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Germany does it right : extensive tests keep death rates in check

Labanyaprova Bandyopadhyay

10 April 2020

The beginning of the year 2020 was full of events. The days in early January were cold and grey as usual, but Ma and I were excited. We were planning to go to Kolkata after more than three years. We booked our tickets in mid-January.
During that time, I also heard about the Virus Covid-19 for the first time. I read an article in a German newspaper about the spread of the virus in a province called Wuhan in China. I also remember, that one spokesman from the UN mentioned in a press conference that it is still not a pandemic and that Europe should not worry.
In media it was not quite clear where this virus came from. I think it was mentioned early that it could have spread from bats and from a market in the city.
We could book our flight successfully and reached Kolkata on the 13th of February. During our stay in the city I was born, I did not follow the news as often as I do when I am in Bonn, but I noticed that many people were wearing masks in the airports and on the long flights. After landing in Germany on the 4th of March, the media informed us about the virus outbreak in Italy. They reported about the many deaths and infections of Italy’s citizens. We could feel the worries of people living here. Life went on as before, although some people started getting aware of the situation.

On the 13th of March, students got the information that it is their last school day until the situation got better and on the 14th of March, I went grocery shopping at a nearby supermarket. There, I saw that the situation is getting more and more serious. Normally, you would not find any empty aisles, as the supermarkets are filled with the necessary products. I realized while shopping that there was no milk, flour, disinfectants or toilet paper to buy. I understood that the next couple of weeks will be different.

News channels raised awareness about the spread of the virus within Germany. My university also sent an E-Mail about the delayed start of next semester. Normally, the semester starts on the 2nd of April, but we got the information that it will be delayed by 18 days. A few days later, our chancellor Angela Merkel spoke publicly to the inhabitants of Germany on the news. She appealed to everyone to maintain social distancing, protect the older generation and not to panic. She also reaffirmed that there are enough products and people do not need to buy more than they should. We call this behaviour “Hamsterkäufe”. The most important thing was that she asked families to keep in touch with each other by writing a letter or calling the grandparents more often. Two days later, Merkel was suspected to be infected. Her doctor was tested positive. She decided to self-isolate herself and work from home. This particular news made the citizens even more cautious about this situation.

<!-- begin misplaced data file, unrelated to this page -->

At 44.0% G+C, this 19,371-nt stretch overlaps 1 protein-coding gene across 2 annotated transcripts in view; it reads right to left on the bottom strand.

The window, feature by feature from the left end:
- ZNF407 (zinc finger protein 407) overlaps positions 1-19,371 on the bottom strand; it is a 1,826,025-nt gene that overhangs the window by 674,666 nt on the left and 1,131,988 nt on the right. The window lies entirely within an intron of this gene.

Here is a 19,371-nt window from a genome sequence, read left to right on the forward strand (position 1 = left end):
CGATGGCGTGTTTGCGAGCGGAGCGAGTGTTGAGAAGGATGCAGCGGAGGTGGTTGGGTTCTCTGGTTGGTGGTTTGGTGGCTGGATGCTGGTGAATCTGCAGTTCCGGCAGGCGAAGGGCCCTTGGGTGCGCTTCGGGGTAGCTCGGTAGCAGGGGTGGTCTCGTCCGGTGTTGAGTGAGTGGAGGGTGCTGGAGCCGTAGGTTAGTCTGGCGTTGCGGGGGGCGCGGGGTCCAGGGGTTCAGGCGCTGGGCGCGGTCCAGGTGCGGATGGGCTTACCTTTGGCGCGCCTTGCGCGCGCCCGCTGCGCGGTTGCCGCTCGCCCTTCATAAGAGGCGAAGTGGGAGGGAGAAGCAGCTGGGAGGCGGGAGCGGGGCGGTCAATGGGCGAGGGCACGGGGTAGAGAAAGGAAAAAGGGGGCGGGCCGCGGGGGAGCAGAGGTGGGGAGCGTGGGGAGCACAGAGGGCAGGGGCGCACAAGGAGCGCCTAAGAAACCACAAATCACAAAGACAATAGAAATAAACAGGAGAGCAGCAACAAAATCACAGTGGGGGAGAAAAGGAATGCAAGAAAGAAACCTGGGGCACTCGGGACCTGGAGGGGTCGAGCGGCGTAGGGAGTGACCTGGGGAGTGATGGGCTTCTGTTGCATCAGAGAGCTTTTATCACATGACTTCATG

The government decided to publish new laws by the end of March. People are not allowed to meet in a group of 3 or more except if they live together. The term, which is used is called “Konkaktverbot”, which one could translate as restraining order. If one should not follow these new laws, they have to pay around 200 euros for each restriction they broke. Slowly, all the shops started closing. The only shops open now are supermarkets, gas stations and drugstores. It was a sudden change but everyone is trying their best to maintain these rules. Many people started working from home, began new hobbies and maintained enough distance while shopping for groceries. Children were inspired to draw a rainbow on a piece of paper and hang it on their window, so that other children , who are going for a walk with their parents could see that they are not the only one who has to follow these new rules and stay at home most of the time. On Facebook, people offered their help for elder generations to shop for them during this situation. It is a relief to see the support, help and understanding of everyone.

Ma and I maintain the routine to watch the news every evening after a match of “ludo”, where she usually wins. If you turn on the news channel in the evening, the main topic is obviously the corona crisis. The current issue of Germany are the old-age homes. Doctors, workers and politicians worry about the spread of Covid-19 among the elderly. In our state “Nordrhein-Westfalen”, it was decided to do a test on every patient who is being transferred from a hospital to an old-age home. If the result is negative, the patient can proceed to be transferred but if it is tested positive, they have to stay at the hospital until they are healthy again.

Until today, the 10th of April, the number of infected people are 118,235 and 2.536 people died from Covid-19. Compared to other European countries, the death rate is lower. The main reason for the low death rate could be that until the end of March, nearly 920.000 people were tested. Also, the German hospitals had a higher amount of intensive beds before the outbreak of the pandemic. Another reason could be the trust of the citizens in the government. From the day, Merkel spoke to the citizen, the rules were maintained by nearly everyone.

I am not sure how Germany could remain as patient during this outbreak but I assume it is because of the knowledge and experience they have. They do not worry easily and like to think pragmatic. They check facts before spreading their knowledge and do not believe in conspiracies. Staying sane and positive during such a crisis is difficult but when you realize that the people surrounding you are not losing their mind, it is easier to feel calmer.

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